How to eliminate nut pings
Why you need this
Audible clicks and pings when you tune up or bend strings
What you need
Wet And Dry paper
There’s no denying that tuners wear out, but countless vintage guitars have been fitted with Schallers and Grovers that they never really needed. Machineheads are often blamed for unstable tuning when the real cause is friction in the nut slots.
If you haven’t got fret files, wrap some 1000 grit or finer Wet And Dry abrasive paper around the string and use it to smooth the slotHave you ever played a guitar that makes pinging and clicking noises when you tune up? Or maybe you can feel the string slipping between grooves in the nut slot when you bend it. Listen closely when it happens and most likely, the noises will be emanating from the nut.
Luthiers use special nut files to smooth and finesse nut slots, and most hobbyists will consider a set of nut files too expensive. Instead, take a small piece of 800 or 1,000 grit Wet And Dry abrasive paper, wrap it around the string and push it into the offending slot.
Having masked off the fingerboard and headstock, the nut slots are then polished with Autosol chrome cleanerThe idea is to smooth the surfaces of the slot and not to deepen it. Work the paper back and forth a few times, then pop the string back in to test your progress. Don’t rush this – just be patient and keep checking.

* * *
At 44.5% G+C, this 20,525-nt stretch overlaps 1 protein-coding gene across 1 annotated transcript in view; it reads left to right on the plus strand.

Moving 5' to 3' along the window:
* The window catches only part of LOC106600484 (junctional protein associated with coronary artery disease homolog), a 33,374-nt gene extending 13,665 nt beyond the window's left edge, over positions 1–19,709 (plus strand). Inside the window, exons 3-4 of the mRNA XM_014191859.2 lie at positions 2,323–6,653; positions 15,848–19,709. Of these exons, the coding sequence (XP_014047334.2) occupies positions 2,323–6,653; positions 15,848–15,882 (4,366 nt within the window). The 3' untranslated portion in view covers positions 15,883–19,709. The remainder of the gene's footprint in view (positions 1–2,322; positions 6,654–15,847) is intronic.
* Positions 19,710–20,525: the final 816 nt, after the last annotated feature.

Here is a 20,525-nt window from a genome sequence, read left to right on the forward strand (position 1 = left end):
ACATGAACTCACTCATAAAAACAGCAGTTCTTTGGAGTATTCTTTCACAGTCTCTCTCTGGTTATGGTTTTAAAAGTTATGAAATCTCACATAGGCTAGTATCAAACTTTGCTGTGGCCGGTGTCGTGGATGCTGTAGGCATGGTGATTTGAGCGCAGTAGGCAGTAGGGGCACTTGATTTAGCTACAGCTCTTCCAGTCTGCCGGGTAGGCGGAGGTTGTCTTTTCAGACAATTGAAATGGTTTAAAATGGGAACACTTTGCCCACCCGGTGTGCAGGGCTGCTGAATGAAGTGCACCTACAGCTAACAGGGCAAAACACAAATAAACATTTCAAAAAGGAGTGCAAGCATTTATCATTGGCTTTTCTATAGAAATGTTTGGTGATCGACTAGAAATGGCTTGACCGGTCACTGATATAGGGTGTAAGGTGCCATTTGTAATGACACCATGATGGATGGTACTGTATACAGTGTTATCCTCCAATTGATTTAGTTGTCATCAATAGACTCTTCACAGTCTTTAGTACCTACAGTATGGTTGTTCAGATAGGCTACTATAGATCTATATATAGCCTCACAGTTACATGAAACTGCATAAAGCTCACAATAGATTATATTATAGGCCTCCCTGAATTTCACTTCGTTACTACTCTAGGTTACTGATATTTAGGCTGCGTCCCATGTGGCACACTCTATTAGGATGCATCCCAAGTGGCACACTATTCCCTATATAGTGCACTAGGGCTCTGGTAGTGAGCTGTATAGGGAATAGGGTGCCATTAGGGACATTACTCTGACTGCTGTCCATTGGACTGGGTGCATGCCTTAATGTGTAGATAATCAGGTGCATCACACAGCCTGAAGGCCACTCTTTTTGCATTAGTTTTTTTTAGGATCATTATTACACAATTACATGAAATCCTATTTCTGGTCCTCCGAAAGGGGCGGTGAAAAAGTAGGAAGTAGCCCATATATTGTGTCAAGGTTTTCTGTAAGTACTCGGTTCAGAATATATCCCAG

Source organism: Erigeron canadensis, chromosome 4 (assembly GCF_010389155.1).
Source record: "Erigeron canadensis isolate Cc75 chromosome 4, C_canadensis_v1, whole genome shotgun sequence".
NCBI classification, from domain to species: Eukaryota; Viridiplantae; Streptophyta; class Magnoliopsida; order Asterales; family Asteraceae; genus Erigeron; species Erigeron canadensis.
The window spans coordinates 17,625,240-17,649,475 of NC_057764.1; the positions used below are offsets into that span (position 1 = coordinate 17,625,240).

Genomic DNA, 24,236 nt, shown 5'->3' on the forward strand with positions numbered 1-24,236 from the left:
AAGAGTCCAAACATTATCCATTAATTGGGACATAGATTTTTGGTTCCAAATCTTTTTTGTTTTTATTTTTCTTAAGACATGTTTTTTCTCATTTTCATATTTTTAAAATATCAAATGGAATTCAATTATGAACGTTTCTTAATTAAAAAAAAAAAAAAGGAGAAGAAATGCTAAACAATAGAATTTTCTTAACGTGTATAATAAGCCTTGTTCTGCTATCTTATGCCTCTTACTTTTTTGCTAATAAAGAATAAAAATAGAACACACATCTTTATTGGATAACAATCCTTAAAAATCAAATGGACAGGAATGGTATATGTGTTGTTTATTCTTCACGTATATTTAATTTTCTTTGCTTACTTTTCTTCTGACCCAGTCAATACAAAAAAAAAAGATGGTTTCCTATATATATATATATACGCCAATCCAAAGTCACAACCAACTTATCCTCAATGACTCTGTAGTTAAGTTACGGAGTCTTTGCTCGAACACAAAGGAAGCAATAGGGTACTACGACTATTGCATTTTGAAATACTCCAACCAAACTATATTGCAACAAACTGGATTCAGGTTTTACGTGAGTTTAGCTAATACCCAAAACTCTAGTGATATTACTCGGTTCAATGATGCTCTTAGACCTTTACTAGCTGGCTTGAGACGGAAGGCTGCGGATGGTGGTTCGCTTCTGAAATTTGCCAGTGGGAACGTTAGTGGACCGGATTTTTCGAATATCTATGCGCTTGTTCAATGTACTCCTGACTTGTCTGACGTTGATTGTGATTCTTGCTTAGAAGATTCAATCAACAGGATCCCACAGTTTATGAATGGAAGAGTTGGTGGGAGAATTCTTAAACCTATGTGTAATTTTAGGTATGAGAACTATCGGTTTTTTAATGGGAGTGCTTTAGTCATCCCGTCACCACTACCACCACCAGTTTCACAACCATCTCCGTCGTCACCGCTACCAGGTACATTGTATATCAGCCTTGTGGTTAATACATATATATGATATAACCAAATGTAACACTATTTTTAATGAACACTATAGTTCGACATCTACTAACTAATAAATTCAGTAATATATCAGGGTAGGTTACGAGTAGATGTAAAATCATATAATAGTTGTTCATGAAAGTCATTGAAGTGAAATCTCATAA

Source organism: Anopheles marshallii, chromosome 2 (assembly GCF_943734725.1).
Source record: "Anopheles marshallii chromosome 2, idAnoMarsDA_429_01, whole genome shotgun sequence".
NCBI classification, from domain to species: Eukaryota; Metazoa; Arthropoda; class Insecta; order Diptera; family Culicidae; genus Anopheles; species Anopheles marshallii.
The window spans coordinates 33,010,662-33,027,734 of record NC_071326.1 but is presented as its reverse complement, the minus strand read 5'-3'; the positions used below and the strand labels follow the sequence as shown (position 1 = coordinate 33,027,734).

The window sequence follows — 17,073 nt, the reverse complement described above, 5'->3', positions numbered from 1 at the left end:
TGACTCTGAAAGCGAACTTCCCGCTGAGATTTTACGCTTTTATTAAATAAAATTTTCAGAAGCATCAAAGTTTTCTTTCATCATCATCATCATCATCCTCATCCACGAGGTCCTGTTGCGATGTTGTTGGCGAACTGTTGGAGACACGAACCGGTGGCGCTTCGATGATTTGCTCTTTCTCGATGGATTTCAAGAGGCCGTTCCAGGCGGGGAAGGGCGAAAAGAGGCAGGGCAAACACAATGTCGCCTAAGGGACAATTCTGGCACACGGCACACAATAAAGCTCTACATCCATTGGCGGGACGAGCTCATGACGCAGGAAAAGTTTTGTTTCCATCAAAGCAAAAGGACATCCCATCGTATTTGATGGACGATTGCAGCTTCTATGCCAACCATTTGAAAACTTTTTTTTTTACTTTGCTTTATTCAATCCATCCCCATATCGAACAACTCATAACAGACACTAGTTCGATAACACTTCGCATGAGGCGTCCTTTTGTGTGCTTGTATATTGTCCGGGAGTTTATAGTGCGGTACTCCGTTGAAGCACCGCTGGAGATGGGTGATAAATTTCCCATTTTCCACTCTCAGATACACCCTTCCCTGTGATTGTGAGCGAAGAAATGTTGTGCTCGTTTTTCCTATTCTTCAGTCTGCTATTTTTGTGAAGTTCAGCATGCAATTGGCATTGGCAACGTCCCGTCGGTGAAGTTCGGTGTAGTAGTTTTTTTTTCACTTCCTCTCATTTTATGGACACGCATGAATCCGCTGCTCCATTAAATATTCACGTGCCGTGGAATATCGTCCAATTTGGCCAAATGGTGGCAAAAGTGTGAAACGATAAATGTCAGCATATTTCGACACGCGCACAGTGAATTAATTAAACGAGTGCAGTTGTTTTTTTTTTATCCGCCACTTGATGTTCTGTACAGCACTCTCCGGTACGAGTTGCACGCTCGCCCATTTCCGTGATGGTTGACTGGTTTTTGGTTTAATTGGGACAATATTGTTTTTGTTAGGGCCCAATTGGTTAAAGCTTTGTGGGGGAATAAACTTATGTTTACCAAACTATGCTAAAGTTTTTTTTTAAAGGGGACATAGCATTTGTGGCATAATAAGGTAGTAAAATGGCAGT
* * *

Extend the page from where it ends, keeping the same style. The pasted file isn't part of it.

After smoothing and polishing, you can add some lubricant to the slot. Big Bends Nut Sauce is a popular brand and it soaks into bone to keep it slipperyIf you manage to improve the slot, try following up with some still finer micromesh. You can even mask off the neck on both sides of the nut and finish off the slot using chrome polish. To further reduce friction, try introducing some lubricant into the slot. Some people use graphite from a soft pencil, while others prefer to use Vaseline. You can also buy specialist guitar lubricants such as Big Bends Nut Sauce or Guitar Grease.
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